Hoard's final argument is that the district court erred by ordering that the mandatory five-year sentence imposed under 18 U.S.C. § 924(c) run consecutively to the thirteen-year sentence imposed by the state court for a violation of probation, rather than concurrently, as the district court had ordered with respect to the 24-month sentence it imposed on Counts One and Two. Section 924(c) provides in pertinent part:

Whoever, during and in relation to any crime of violence or drug trafficking crime ... for which he may be prosecuted in a court of the United States, uses or carries a firearm, shall, in addition to the punishment provided for such crime of violence or drug trafficking crime, be sentenced to imprisonment for five years.... Notwithstanding any other provision of law, the court shall not place on probation or suspend the sentence of any person convicted of a violation of this subsection, nor shall the term of imprisonment imposed under this subsection run concurrently with any other term of imprisonment including that imposed for the crime of violence or drug trafficking crime in which the firearm was used or carried.

18 U.S.C. § 924(c) (1) (emphasis added).

Hoard contends that the consecutive sentence requirement does not apply to a sentence imposed in state court. Seizing on the language "for which he may be prosecuted in a court of the United States," Hoard argues that the statute dictates that the mandatory five-year minimum term run consecutive only to federal offenses of crimes of violence or drug trafficking. Yet, that language has nothing to do with whether or not the sentence imposed under Sec. 924(c) should be served concurrently with another sentence. In this regard, the statute unequivocally states that a Sec. 924(c) term of imprisonment shall not "run concurrently with any other term of imprisonment." (Emphasis added.) Contrary to Hoard's contention, the statute is not ambiguous. See United States v. Garrett, 903 F.2d 1105, 1114 (7th Cir.), cert. denied, 498 U.S. 905, 111 S. Ct. 272 (1990); United States v. Hunter, 887 F.2d 1001, 1002 (9th Cir. 1989), cert. denied, 493 U.S. 1090, 110 S. Ct. 1159 (1990) (per curiam); see also Deal v. United States, 113 S. Ct. 1993, 1998 (1993). In view of the clear language of the statute, "any other term of imprisonment" encompasses a sentence imposed by a state court. See, e.g., United States v. D'Iguillont, 979 F.2d 612, 615 (7th Cir. 1992) (affirming sentence imposed under Sec. 924(c) consecutive to state court sentence), cert. denied, 113 S. Ct. 1873 (1993); United States v. Campusano, 947 F.2d 1, 2 (1st Cir. 1991) (same). The language of the statute clearly reflects the intention of Congress that a Sec. 924(c) conviction result in additional, consecutive punishment. See S.Rep. No. 98-225, 98th Cong., 2d Sess. 312-14 (1984), reprinted in 1984 U.S.C.C.A.N. 3182, 3490-3492. Accordingly, the district court correctly determined that the Sec. 924(c) penalty may not be served concurrently with a state sentence.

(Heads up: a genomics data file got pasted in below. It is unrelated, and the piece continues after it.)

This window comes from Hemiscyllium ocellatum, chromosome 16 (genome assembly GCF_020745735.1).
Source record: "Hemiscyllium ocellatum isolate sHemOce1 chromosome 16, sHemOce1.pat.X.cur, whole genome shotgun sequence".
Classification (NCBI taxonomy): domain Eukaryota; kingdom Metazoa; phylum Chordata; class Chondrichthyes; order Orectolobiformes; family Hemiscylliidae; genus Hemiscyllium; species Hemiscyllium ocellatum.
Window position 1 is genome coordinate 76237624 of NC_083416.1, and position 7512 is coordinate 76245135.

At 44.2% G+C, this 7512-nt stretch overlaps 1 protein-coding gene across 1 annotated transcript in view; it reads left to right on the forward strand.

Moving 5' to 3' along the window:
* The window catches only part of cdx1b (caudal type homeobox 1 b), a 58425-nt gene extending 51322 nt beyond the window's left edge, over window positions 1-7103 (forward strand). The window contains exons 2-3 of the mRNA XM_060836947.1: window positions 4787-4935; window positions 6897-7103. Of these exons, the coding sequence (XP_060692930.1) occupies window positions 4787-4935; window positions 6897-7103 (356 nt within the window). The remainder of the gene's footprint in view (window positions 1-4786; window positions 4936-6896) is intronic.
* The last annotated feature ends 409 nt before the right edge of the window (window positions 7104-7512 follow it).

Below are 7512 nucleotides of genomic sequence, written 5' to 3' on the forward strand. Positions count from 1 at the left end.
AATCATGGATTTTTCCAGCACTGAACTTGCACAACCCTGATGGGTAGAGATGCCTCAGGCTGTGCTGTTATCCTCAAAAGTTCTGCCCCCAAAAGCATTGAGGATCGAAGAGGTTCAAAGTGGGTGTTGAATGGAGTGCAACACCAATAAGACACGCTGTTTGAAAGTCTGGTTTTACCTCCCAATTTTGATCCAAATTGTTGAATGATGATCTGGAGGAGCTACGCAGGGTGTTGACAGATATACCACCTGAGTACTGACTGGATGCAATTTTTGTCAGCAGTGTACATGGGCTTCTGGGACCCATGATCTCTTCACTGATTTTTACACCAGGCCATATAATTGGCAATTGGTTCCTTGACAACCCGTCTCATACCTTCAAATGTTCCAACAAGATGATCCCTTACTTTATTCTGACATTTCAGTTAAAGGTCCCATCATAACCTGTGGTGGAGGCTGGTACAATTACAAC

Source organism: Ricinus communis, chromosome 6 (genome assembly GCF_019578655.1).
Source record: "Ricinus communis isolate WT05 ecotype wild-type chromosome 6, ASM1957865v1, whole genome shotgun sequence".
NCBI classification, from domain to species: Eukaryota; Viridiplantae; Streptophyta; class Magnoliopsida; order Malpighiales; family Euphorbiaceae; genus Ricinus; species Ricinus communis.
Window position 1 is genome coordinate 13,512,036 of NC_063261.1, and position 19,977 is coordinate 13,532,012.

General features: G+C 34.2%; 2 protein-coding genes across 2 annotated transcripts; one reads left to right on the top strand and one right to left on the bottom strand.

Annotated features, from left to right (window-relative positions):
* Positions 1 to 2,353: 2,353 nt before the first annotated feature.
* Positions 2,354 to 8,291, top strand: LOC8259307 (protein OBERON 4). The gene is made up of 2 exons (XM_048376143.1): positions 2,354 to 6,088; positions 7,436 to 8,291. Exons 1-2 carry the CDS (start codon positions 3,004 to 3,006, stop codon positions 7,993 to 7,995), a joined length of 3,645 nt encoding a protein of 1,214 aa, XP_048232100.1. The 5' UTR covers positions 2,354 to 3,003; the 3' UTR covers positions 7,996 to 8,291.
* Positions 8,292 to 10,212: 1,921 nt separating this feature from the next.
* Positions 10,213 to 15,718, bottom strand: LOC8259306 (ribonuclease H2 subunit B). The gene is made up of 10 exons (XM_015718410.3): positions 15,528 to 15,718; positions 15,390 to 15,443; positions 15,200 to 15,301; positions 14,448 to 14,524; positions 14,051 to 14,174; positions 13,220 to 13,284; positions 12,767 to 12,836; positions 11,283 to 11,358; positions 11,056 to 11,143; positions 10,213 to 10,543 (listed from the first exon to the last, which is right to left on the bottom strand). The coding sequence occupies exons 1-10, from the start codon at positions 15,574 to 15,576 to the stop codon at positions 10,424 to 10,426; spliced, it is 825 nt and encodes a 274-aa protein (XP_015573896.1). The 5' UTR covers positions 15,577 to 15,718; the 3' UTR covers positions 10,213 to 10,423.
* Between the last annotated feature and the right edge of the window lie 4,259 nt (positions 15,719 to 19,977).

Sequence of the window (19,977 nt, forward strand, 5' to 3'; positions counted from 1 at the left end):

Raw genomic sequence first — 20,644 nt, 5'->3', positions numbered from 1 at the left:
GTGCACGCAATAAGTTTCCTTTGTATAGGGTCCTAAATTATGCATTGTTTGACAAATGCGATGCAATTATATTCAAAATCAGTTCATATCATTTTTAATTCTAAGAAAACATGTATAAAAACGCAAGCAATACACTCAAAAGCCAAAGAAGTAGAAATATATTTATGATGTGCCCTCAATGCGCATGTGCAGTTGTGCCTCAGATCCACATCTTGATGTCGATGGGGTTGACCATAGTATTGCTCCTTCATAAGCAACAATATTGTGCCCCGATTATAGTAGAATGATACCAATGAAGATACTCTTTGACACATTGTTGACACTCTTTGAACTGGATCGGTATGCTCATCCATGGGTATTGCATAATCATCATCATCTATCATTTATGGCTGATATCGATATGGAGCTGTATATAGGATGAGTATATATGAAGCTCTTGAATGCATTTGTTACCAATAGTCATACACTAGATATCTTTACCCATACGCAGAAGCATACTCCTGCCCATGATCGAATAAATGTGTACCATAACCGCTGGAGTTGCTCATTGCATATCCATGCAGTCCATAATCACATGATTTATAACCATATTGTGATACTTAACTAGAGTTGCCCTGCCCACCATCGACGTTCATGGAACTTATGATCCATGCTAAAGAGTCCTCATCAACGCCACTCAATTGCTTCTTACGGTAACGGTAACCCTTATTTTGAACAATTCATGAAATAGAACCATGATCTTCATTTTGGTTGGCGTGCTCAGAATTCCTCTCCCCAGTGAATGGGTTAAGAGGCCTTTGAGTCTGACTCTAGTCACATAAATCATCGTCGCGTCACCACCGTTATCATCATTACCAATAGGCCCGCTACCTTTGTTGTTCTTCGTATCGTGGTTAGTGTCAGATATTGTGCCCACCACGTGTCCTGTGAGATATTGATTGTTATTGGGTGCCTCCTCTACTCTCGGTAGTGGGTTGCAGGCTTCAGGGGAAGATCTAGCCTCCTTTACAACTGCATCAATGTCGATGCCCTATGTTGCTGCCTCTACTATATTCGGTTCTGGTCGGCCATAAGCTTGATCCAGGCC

For the foregoing reasons, we AFFIRM the defendant's conviction and the sentence imposed by the district court.

 1

Although the record indicates that Jaquez handcuffed Hoard before patting him down (Tr. 30-31), and although the use of handcuffs is sometimes indicative of an arrest as opposed to an investigatory stop, see Wilson, 2 F.3d at 231, Hoard does not argue that Jaquez exceeded the scope of a Terry stop in applying the handcuffs almost immediately, before any contraband was discovered. In any case, as our opinion in Wilson makes clear, the brief use of handcuffs to secure an individual who might otherwise pose a danger to the investigating officers is not unreasonable. 2 F.3d at 231-32

 2

Illinois prohibits a private citizen from carrying a concealed weapon (720 ILCS 5/24-1(4) (Smith-Hurd 1993)), as does the City of Chicago (Municipal Code of Chicago Secs. 8-20-010, 8-24-020 (1990))